An earthquake is among the most extreme naturally caused catastrophes that human beings have ever experienced. Earthquakes happen because our planet’s crust is divided into fifteen to twenty tectonic plates that slowly move in relation to one another. Usually this movement, at the rate of fractions of an inch per year, is so slow that we never notice it. But, sometimes a section of the crust gets stuck. Energy builds up until the crust suddenly slips along a fault line, the stored energy is released and the ground trembles. If the slip happens beneath the ocean, it can cause a gigantic, devastating wave called a tsunami.
The largest earthquake in recorded history struck the city of Valdivia in southern Chile in 1960 killing an estimated six thousand people, and causing billions of dollars worth of damage. The fault rupture that produced the quake, and an enormous ocean-wide tsunami, is estimated by geologists to have been five hundred miles long.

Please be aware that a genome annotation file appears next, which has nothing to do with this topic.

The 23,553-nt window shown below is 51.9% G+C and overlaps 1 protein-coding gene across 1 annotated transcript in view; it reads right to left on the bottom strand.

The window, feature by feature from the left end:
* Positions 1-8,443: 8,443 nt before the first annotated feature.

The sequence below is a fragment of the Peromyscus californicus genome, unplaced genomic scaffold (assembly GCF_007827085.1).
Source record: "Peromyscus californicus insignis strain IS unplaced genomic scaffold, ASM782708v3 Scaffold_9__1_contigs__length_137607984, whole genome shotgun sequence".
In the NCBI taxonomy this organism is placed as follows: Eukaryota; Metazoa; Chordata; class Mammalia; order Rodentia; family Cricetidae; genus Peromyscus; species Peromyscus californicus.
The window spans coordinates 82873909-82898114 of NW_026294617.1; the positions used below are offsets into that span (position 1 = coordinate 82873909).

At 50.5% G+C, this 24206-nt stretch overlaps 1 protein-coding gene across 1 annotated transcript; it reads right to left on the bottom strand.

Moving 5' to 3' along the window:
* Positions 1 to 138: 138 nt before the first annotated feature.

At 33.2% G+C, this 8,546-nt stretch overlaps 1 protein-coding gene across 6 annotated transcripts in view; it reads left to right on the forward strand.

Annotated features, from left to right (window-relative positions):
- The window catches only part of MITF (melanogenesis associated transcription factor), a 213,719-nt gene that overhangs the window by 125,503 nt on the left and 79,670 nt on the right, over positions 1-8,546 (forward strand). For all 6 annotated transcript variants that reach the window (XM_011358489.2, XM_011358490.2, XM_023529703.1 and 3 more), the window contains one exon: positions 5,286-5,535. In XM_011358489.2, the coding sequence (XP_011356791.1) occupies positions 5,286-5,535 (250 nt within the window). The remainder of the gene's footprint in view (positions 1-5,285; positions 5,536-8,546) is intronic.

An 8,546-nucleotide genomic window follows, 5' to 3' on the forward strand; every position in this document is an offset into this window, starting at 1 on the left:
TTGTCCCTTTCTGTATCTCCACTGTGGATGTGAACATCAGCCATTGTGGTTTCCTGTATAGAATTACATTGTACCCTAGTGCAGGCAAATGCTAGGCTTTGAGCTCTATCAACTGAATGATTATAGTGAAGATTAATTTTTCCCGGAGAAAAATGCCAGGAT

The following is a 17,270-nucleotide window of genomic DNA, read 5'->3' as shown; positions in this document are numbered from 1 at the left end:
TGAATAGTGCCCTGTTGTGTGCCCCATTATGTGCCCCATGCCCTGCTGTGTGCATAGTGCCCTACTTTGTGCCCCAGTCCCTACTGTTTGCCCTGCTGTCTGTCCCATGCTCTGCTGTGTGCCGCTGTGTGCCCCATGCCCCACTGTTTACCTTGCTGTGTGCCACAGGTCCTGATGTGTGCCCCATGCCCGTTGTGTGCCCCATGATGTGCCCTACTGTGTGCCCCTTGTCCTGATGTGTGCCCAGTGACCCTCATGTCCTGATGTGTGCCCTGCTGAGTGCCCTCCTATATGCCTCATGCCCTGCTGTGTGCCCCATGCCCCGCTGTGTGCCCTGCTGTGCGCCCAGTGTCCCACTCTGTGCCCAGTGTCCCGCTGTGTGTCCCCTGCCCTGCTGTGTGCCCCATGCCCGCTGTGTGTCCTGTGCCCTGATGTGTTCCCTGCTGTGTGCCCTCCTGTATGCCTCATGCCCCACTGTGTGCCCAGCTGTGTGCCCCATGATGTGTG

In 2022 an international team of anthropologists and geologists published evidence that prehistoric human beings once endured a far larger earthquake. The quake struck northern Chile 3,800 years ago. The area stricken was in the arid Atacama desert along the Chilean coast. At the time, the northern Chilean coast was inhabited by human communities that lived a prehistoric lifestyle of hunting, gathering, and fishing. Geological evidence shows the area of slippage spanned more than six hundred miles, and produced a tsunami sixty feet tall and five thousand miles long. Archaeological findings show the tsunami toppled stone walls and devastated settlements throughout the area. Afterwards, the area remained uninhabited for a thousand years.